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ALBAUGH et al., Appellants, v. CITY OF COLUMBUS, DIVISION of POLICE, Appellee.*
On January 24, 1997, Yolanda Albaugh and ninety-six other persons filed a complaint in the Franklin County Court of Common Pleas against the city of Columbus, Division of Police.1 The plaintiffs were civilian employees, specifically, communication technicians, of the Division of Police and claimed the division's policy of denying “second-day-off overtime” to civilian employees, who were predominately female, constituted discrimination on the basis of sex in violation of R.C. 4112.02. Sworn personnel (police officers), who were predominately male, were permitted to work second day-off overtime.
Second-day-off overtime allows an employee to be compensated at double his or her normal rate of pay if the employee works on what would normally be the employee's second day off of work. Civilian employees are represented by Local 1632 of the American Federation of State, County and Municipal Employees (“AFSCME”) and sworn personnel are represented by the Fraternal Order of Police, Capital City Lodge No. 9 (“FOP”). Both the AFSCME and FOP collective bargaining agreements with the division contained essentially the same provisions allowing second-day-off overtime. However, the plaintiffs alleged the division had a policy that permitted only sworn personnel to use second-day-off overtime.
AFSCME filed a grievance on April 10, 1992, alleging the division had violated the contract by denying the civilian personnel the opportunity to work or to volunteer to work on their second day off. On February 20, 1996, an arbitrator issued a decision sustaining the grievance and ordering the division to give all civilian employees an equal opportunity to volunteer to work on what would regularly be their second consecutive day off.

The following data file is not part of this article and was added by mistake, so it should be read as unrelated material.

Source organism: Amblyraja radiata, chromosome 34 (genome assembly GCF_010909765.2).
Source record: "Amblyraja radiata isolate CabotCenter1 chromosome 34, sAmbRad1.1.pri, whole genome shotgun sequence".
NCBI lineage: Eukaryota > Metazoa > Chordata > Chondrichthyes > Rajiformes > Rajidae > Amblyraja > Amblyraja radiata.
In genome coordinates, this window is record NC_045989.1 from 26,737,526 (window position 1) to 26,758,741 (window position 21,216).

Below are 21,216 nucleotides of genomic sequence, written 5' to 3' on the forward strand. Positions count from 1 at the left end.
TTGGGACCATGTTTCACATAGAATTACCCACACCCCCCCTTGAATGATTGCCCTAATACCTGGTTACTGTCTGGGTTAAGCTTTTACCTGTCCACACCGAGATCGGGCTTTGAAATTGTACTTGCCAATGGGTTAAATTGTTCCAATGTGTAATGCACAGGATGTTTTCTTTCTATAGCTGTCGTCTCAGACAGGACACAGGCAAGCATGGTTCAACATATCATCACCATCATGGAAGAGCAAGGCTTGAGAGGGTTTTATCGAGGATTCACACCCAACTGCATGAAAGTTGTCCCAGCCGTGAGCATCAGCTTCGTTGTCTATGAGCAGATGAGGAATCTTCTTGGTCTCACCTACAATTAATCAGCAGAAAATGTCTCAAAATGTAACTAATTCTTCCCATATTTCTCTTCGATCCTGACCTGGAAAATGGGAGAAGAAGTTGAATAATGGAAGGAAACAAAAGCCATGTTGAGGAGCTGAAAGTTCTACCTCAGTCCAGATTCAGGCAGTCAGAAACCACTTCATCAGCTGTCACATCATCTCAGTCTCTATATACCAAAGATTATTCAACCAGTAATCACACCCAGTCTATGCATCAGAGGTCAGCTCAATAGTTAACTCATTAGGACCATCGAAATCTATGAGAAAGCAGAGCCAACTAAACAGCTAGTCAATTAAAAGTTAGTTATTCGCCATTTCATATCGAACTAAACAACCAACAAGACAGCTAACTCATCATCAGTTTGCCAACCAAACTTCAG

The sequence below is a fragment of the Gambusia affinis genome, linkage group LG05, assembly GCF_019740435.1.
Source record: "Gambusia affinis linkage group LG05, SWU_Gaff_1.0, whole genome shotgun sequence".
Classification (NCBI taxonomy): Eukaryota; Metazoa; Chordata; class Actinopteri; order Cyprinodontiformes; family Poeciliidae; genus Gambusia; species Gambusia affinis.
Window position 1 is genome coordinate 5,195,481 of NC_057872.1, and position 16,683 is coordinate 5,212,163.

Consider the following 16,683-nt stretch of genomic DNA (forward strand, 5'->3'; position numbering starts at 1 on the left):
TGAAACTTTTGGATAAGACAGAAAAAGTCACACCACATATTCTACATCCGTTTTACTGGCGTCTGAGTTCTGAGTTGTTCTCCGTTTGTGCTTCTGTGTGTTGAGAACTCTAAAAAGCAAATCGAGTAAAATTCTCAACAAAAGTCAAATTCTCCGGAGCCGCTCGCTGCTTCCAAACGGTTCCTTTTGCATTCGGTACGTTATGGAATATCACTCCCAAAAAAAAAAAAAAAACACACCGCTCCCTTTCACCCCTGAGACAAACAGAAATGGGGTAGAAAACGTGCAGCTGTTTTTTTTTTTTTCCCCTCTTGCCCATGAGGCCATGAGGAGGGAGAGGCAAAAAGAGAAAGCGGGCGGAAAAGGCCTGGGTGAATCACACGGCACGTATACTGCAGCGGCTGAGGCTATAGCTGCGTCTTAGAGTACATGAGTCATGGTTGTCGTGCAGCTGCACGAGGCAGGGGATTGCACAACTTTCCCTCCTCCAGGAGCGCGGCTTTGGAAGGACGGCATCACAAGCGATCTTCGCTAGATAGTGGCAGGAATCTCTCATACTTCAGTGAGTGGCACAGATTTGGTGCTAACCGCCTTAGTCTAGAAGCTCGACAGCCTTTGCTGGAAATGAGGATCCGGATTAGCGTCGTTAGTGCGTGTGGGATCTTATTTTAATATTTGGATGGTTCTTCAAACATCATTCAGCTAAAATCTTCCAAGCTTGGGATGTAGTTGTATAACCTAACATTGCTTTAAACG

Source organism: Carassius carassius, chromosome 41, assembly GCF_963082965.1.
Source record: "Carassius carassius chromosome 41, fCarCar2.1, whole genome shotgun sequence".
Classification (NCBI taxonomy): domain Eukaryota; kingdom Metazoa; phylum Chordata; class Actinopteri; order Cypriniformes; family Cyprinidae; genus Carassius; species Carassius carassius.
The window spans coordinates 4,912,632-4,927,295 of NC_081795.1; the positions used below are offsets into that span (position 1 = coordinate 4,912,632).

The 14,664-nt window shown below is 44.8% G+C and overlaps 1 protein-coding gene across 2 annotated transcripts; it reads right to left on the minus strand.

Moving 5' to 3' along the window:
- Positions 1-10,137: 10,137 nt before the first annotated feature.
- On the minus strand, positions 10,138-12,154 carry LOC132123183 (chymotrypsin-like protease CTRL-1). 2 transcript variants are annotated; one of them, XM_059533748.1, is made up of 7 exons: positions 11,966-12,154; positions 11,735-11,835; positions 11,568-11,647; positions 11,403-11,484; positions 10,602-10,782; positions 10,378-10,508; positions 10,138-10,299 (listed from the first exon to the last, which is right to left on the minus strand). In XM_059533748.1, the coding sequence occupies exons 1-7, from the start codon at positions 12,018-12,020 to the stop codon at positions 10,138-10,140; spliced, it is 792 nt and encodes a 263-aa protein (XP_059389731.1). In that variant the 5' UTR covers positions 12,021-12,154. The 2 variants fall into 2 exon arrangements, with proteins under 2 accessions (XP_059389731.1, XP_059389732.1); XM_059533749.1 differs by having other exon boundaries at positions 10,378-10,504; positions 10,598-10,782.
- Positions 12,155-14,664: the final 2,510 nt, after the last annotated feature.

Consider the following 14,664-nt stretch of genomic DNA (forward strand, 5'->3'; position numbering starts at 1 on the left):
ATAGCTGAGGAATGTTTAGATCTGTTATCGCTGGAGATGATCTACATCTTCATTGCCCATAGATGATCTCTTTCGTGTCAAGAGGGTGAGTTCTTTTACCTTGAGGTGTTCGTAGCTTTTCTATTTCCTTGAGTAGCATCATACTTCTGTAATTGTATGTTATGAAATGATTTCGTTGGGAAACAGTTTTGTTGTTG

In the present suit, the plaintiffs request an order (1) permanently enjoining the division from violating the rights of the plaintiffs, (2) granting the plaintiffs back pay, lost fringe benefits and prejudgment interest, and (3) awarding the plaintiffs compensatory, emotional distress, and punitive damages, plus costs and attorney fees.
On March 30, 1998, the division filed a motion for summary judgment. The division contended, in part, that the plaintiffs could not establish a prima facie case of discrimination under the disparate impact theory, the primary theory under which the plaintiffs brought their claim. The plaintiffs filed a memorandum contra, contending disparate impact was the appropriate analysis and setting forth the arguments in support of their claim.